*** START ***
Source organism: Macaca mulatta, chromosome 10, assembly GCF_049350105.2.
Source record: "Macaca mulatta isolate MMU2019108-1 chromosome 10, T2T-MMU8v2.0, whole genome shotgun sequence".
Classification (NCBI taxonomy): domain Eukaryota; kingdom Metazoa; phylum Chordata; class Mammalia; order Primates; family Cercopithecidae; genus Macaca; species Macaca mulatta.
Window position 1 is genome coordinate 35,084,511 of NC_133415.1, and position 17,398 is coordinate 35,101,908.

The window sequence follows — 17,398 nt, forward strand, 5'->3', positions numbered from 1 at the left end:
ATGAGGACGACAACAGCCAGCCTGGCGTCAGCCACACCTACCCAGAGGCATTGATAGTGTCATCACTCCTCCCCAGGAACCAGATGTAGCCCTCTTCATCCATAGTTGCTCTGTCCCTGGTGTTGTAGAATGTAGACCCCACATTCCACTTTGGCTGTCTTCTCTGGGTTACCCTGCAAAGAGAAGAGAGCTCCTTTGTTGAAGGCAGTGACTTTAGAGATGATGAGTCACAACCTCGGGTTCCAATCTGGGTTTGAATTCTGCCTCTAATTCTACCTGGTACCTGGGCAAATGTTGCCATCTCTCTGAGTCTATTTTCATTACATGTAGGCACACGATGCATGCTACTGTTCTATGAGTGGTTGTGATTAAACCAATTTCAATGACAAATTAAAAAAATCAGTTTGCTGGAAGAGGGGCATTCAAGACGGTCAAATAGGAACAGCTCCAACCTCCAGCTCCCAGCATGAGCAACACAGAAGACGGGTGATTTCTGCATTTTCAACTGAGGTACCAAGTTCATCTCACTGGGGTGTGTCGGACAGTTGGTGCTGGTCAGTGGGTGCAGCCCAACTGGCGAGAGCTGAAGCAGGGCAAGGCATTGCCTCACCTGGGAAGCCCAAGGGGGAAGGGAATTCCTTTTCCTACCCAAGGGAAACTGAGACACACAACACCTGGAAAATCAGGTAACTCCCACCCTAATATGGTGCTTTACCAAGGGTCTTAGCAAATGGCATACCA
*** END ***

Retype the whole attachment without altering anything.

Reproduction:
Source organism: Macaca mulatta, chromosome 10, assembly GCF_049350105.2.
Source record: "Macaca mulatta isolate MMU2019108-1 chromosome 10, T2T-MMU8v2.0, whole genome shotgun sequence".
Classification (NCBI taxonomy): domain Eukaryota; kingdom Metazoa; phylum Chordata; class Mammalia; order Primates; family Cercopithecidae; genus Macaca; species Macaca mulatta.
Window position 1 is genome coordinate 35,084,511 of NC_133415.1, and position 17,398 is coordinate 35,101,908.

The window sequence follows — 17,398 nt, forward strand, 5'->3', positions numbered from 1 at the left end:
ATGAGGACGACAACAGCCAGCCTGGCGTCAGCCACACCTACCCAGAGGCATTGATAGTGTCATCACTCCTCCCCAGGAACCAGATGTAGCCCTCTTCATCCATAGTTGCTCTGTCCCTGGTGTTGTAGAATGTAGACCCCACATTCCACTTTGGCTGTCTTCTCTGGGTTACCCTGCAAAGAGAAGAGAGCTCCTTTGTTGAAGGCAGTGACTTTAGAGATGATGAGTCACAACCTCGGGTTCCAATCTGGGTTTGAATTCTGCCTCTAATTCTACCTGGTACCTGGGCAAATGTTGCCATCTCTCTGAGTCTATTTTCATTACATGTAGGCACACGATGCATGCTACTGTTCTATGAGTGGTTGTGATTAAACCAATTTCAATGACAAATTAAAAAAATCAGTTTGCTGGAAGAGGGGCATTCAAGACGGTCAAATAGGAACAGCTCCAACCTCCAGCTCCCAGCATGAGCAACACAGAAGACGGGTGATTTCTGCATTTTCAACTGAGGTACCAAGTTCATCTCACTGGGGTGTGTCGGACAGTTGGTGCTGGTCAGTGGGTGCAGCCCAACTGGCGAGAGCTGAAGCAGGGCAAGGCATTGCCTCACCTGGGAAGCCCAAGGGGGAAGGGAATTCCTTTTCCTACCCAAGGGAAACTGAGACACACAACACCTGGAAAATCAGGTAACTCCCACCCTAATATGGTGCTTTACCAAGGGTCTTAGCAAATGGCATACCA